OpenADR -- an emerging technology for connecting utilities and their power users via two-way communications and control systems -- is, as its name denotes, an open standard. The whole point of the Department of Energy and California Energy Commission project that created OpenADR was to spread fast, automated demand response capabilities to the industry at large.

But so far, all the big OpenADR deployments have been carried out by a single vendor. That’s Honeywell, which in 2010 bought OpenADR server maker Akuacom, the company that worked with Lawrence Berkeley National Laboratory to bring the technology from R&D to the real world. Akuacom’s servers now run the roughly 260 megawatts of OpenADR-controlled demand response in California, and Honeywell has launched OpenADR-based projects in other parts of the U.S., as well as in China and the U.K.

That’s going to change, however. We’ve seen a diverse set of companies, from giants like Lockheed Martin and Alstom (via its acquisition of OpenADR software developer UISOL), to smaller contenders like Stonewater Control Systems, Powerit Solutions and IPKeys, developing software and hardware to help complete the loop that OpenADR established between utility grid operations centers and customer building energy management systems.   

Now French building power equipment giant Schneider Electric has joined the OpenADR fray. Last week, it announced a partnership with IPKeys, a maker of OpenADR devices for both utilities and buildings, which will see the two co-develop a set of OpenADR 2.0a-compliant solutions for the commercial market.

IPKeys’ role in the Schneider partnership is to provide both the “virtual top node,” or VTN, servers that receive the utility signals at the customer premises, as well as the “virtual end node,” or VEN, client servers that translate those signals into energy-saving actions for building control systems and other end devices.

As for Schneider, its various brands of power equipment now run in about half the buildings in the United States and Europe, and it’s also a big smart grid player with its acquisition of Telvent.

Last week’s announcement didn’t say much about how the two partners would deploy OpenADR into the market. But Mark Feasel, Schneider’s vice president of smart grid, told me in a Monday interview that Schneider already has a number of U.S. utilities using another piece of the company’s software that could provide a bridge into OpenADR services.

That’s Schneider’s Energy Profiler Online platform, which Schneider got when it acquired PowerLogic in 2005. Feasel said the EPO software-as-a-service platform is being used by utilities including Duke, Exelon and National Grid today to connect big commercial and industrial customers to their energy data. About 150,000 metered customers are now getting interval energy use data, up-to-date pricing data, demand charge warnings, and other such energy management insight from EPO, he said.

Think of it as a utility-customer energy dashboard, along the lines of what Constellation Energy (now part of Exelon) has developed with its VirtuWatt platform, or the customer demand response control platform that Johnson Controls got with its acquisition of Energy Connect in 2010. That means that customers can see up-to-date power use and pricing data, and make appropriate decisions about how to manage their energy use in close to real time.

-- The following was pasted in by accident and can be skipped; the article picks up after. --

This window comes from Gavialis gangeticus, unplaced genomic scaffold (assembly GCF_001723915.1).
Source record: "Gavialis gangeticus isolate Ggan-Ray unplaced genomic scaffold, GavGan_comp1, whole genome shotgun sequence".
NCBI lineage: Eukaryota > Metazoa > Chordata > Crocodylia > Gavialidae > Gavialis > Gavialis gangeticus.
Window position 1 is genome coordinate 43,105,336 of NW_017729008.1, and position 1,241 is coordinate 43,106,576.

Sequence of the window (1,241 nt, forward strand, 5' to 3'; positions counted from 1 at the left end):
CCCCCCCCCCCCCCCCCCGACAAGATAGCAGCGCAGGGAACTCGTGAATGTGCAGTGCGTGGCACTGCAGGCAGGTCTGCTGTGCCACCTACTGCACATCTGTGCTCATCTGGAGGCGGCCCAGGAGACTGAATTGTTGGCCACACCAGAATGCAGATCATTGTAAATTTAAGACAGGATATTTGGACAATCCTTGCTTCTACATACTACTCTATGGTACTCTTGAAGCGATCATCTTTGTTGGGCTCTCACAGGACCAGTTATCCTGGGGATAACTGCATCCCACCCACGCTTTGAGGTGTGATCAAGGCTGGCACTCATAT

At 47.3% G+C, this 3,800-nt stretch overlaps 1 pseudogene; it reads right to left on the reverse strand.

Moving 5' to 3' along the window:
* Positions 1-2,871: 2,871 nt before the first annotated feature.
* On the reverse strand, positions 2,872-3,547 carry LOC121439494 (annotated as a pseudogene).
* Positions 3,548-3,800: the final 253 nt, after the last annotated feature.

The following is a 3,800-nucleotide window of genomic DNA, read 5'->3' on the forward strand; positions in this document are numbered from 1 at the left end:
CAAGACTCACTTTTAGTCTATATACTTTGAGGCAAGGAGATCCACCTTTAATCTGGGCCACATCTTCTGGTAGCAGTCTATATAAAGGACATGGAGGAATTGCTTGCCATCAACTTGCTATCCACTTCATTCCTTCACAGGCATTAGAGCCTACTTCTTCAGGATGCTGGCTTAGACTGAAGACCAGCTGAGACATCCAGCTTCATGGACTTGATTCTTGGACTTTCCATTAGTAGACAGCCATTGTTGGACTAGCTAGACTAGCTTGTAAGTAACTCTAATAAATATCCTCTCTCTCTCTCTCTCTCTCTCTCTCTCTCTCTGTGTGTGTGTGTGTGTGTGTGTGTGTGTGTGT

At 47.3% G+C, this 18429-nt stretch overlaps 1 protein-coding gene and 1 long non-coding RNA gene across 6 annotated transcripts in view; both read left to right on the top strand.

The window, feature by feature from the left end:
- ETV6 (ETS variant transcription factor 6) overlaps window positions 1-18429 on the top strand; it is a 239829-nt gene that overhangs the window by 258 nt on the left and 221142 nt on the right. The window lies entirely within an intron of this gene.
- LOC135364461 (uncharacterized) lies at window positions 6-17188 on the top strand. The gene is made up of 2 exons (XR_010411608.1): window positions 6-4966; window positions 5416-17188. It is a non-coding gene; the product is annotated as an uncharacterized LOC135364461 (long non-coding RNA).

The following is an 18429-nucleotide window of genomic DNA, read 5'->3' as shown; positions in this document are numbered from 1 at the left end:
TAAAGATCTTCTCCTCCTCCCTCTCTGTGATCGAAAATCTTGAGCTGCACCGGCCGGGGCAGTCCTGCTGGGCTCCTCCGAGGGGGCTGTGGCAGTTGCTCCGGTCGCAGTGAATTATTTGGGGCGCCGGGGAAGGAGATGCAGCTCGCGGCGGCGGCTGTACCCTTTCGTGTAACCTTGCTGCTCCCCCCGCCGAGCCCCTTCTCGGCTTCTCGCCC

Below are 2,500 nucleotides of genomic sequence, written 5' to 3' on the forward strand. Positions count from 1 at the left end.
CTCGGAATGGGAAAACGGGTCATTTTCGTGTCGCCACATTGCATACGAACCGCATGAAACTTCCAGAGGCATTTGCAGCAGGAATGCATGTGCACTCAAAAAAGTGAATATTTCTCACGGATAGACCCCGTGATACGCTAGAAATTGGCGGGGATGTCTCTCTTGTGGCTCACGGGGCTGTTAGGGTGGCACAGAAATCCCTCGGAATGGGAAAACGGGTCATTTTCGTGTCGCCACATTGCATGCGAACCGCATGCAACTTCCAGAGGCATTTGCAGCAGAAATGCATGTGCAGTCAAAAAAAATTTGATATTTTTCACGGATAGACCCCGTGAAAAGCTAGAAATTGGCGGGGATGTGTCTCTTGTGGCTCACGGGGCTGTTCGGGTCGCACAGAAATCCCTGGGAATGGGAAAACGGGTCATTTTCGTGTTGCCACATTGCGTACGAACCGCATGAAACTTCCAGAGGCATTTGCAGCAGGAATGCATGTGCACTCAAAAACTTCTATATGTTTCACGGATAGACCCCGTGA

The platform already supports a curtailment module that can send automated systems, as well as settle the accounts at the end of the events, that could be adapted for OpenADR, Feasel noted. He didn’t get into specifics about how Schneider, IPKeys and its various utility EPO platform customers might be working on that kind of project, however.

Schneider is also working on integrating OpenADR functionality more fully into its new line of building energy management software, known as StruxureWare, he said. Other big building management and control technology makers, like Siemens, Johnson Controls, General Electric and Echelon, are incorporating OpenADR into their building management systems as well.

As for target markets, beyond Schneider’s EPO users, Feasel said that municipal utilities could be good customers for the kind of utility-to-building connectivity that Schneider and IPKeys plan to provide. After all, municipalities that run their own utilities are providing power to their own city buildings and facilities, giving them a big set of demand-side resources they can tap to serve grid purposes, as well as directly impact their overall budgets. 

Feasel made it clear that Schneider and IPKeys are providing technology to empower utilities and power customers, rather than getting into the business of transacting that relationship, as demand response aggregators like EnerNOC and Comverge do.

On the other hand, any OpenADR deployment will likely come with quite a bit of service support from Schneider, particularly if it happens to come via a hosted platform like its EPO system, which Schneider runs for utilities that brand it under their own name.

This won’t be the last partnership to emerge in the OpenADR realm. Schneider is working with a number of startups on demand-side energy management projects that could incorporate OpenADR at some point, Feasel noted. Partners like BuildingIQ, which optimizes building HVAC systems to manage power use, or Enbala Networks, which hooks up wastewater plants and other industrial facilities for fast, automated demand response, are two to watch for developments on that front.